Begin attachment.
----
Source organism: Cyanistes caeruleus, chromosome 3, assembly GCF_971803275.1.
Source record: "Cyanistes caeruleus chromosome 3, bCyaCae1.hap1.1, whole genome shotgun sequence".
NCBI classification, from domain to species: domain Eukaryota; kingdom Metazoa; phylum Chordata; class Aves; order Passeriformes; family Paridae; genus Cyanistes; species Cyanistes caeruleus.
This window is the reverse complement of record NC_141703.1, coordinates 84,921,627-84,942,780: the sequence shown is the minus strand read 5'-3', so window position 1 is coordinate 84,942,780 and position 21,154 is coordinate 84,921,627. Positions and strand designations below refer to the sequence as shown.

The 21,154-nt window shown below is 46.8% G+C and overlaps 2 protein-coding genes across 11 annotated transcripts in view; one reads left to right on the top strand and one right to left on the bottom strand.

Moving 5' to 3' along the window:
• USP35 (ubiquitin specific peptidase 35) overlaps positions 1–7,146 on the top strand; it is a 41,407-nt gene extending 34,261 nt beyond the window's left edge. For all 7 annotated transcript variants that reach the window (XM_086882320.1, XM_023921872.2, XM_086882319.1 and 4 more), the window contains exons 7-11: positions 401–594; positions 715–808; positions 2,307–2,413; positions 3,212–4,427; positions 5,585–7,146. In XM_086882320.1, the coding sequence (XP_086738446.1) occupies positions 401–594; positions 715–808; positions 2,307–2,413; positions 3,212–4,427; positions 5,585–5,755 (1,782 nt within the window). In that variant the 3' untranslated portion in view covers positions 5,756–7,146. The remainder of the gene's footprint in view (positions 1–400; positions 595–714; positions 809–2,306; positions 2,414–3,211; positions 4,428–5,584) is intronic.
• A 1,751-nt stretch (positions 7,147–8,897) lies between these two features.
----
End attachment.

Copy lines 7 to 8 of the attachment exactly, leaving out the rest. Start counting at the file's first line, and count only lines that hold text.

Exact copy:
• USP35 (ubiquitin specific peptidase 35) overlaps positions 1–7,146 on the top strand; it is a 41,407-nt gene extending 34,261 nt beyond the window's left edge. For all 7 annotated transcript variants that reach the window (XM_086882320.1, XM_023921872.2, XM_086882319.1 and 4 more), the window contains exons 7-11: positions 401–594; positions 715–808; positions 2,307–2,413; positions 3,212–4,427; positions 5,585–7,146. In XM_086882320.1, the coding sequence (XP_086738446.1) occupies positions 401–594; positions 715–808; positions 2,307–2,413; positions 3,212–4,427; positions 5,585–5,755 (1,782 nt within the window). In that variant the 3' untranslated portion in view covers positions 5,756–7,146. The remainder of the gene's footprint in view (positions 1–400; positions 595–714; positions 809–2,306; positions 2,414–3,211; positions 4,428–5,584) is intronic.
• A 1,751-nt stretch (positions 7,147–8,897) lies between these two features.